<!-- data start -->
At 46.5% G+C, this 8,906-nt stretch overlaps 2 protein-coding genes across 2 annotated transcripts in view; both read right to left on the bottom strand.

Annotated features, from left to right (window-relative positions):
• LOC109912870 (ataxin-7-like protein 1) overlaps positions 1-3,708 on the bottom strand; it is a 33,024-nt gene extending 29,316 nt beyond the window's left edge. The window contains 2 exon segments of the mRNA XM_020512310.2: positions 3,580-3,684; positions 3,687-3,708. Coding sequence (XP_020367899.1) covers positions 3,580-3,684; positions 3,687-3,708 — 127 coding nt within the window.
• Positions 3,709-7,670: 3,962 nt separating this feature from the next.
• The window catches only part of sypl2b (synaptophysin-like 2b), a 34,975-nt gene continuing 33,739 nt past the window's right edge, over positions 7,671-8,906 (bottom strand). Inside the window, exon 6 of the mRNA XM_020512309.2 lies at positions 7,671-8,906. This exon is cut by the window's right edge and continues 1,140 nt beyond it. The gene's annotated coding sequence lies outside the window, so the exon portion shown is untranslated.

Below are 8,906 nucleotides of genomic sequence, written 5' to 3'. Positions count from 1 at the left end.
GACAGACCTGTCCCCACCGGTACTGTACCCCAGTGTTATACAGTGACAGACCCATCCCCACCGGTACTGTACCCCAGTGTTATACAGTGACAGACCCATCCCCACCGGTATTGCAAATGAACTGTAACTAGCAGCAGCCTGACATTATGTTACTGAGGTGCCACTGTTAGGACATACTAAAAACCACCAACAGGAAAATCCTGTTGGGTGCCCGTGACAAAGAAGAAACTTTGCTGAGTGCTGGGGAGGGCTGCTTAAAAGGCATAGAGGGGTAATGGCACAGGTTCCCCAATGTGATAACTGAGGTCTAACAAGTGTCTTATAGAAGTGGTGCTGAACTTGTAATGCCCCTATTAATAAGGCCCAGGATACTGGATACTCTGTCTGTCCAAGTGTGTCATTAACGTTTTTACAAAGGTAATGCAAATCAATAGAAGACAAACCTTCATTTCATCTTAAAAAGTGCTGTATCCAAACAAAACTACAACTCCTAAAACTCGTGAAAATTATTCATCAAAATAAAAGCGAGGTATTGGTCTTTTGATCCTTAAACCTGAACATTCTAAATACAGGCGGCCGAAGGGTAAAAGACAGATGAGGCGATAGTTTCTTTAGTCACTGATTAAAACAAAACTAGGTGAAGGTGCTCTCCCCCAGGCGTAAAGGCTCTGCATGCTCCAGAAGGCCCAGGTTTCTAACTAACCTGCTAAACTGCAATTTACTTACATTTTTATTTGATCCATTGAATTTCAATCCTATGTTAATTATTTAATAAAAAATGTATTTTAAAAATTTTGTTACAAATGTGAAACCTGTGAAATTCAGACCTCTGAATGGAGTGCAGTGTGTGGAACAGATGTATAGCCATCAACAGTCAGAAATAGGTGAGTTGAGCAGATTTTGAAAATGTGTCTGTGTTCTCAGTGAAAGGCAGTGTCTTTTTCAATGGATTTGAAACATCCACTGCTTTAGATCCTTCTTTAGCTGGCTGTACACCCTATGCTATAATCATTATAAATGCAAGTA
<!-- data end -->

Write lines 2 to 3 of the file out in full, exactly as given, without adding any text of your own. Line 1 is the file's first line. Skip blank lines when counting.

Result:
Annotated features, from left to right (window-relative positions):
• LOC109912870 (ataxin-7-like protein 1) overlaps positions 1-3,708 on the bottom strand; it is a 33,024-nt gene extending 29,316 nt beyond the window's left edge. The window contains 2 exon segments of the mRNA XM_020512310.2: positions 3,580-3,684; positions 3,687-3,708. Coding sequence (XP_020367899.1) covers positions 3,580-3,684; positions 3,687-3,708 — 127 coding nt within the window.